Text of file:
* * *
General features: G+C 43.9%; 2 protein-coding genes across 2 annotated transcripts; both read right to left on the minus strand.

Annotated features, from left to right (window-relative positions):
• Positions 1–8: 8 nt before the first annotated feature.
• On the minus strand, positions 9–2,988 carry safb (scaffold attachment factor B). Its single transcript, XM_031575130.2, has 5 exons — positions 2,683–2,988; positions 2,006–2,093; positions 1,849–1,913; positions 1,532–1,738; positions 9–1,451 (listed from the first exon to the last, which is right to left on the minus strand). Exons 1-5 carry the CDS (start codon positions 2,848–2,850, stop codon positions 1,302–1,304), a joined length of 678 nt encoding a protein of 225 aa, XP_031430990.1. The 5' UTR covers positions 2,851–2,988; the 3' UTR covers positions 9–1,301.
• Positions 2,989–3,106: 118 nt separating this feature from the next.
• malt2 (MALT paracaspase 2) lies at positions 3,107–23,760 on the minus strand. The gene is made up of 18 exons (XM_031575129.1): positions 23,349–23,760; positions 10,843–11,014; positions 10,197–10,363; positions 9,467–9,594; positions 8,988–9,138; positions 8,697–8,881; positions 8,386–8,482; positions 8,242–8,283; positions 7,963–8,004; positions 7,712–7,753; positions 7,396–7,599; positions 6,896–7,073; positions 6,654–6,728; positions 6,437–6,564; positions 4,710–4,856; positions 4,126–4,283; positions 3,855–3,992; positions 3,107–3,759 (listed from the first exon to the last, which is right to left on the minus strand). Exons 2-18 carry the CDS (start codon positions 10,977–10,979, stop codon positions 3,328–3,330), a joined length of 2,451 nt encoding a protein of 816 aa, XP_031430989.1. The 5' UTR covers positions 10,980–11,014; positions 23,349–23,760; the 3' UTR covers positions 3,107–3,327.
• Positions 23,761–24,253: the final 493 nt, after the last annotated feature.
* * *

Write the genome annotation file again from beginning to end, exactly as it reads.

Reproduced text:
General features: G+C 43.9%; 2 protein-coding genes across 2 annotated transcripts; both read right to left on the minus strand.

Annotated features, from left to right (window-relative positions):
• Positions 1–8: 8 nt before the first annotated feature.
• On the minus strand, positions 9–2,988 carry safb (scaffold attachment factor B). Its single transcript, XM_031575130.2, has 5 exons — positions 2,683–2,988; positions 2,006–2,093; positions 1,849–1,913; positions 1,532–1,738; positions 9–1,451 (listed from the first exon to the last, which is right to left on the minus strand). Exons 1-5 carry the CDS (start codon positions 2,848–2,850, stop codon positions 1,302–1,304), a joined length of 678 nt encoding a protein of 225 aa, XP_031430990.1. The 5' UTR covers positions 2,851–2,988; the 3' UTR covers positions 9–1,301.
• Positions 2,989–3,106: 118 nt separating this feature from the next.
• malt2 (MALT paracaspase 2) lies at positions 3,107–23,760 on the minus strand. The gene is made up of 18 exons (XM_031575129.1): positions 23,349–23,760; positions 10,843–11,014; positions 10,197–10,363; positions 9,467–9,594; positions 8,988–9,138; positions 8,697–8,881; positions 8,386–8,482; positions 8,242–8,283; positions 7,963–8,004; positions 7,712–7,753; positions 7,396–7,599; positions 6,896–7,073; positions 6,654–6,728; positions 6,437–6,564; positions 4,710–4,856; positions 4,126–4,283; positions 3,855–3,992; positions 3,107–3,759 (listed from the first exon to the last, which is right to left on the minus strand). Exons 2-18 carry the CDS (start codon positions 10,977–10,979, stop codon positions 3,328–3,330), a joined length of 2,451 nt encoding a protein of 816 aa, XP_031430989.1. The 5' UTR covers positions 10,980–11,014; positions 23,349–23,760; the 3' UTR covers positions 3,107–3,327.
• Positions 23,761–24,253: the final 493 nt, after the last annotated feature.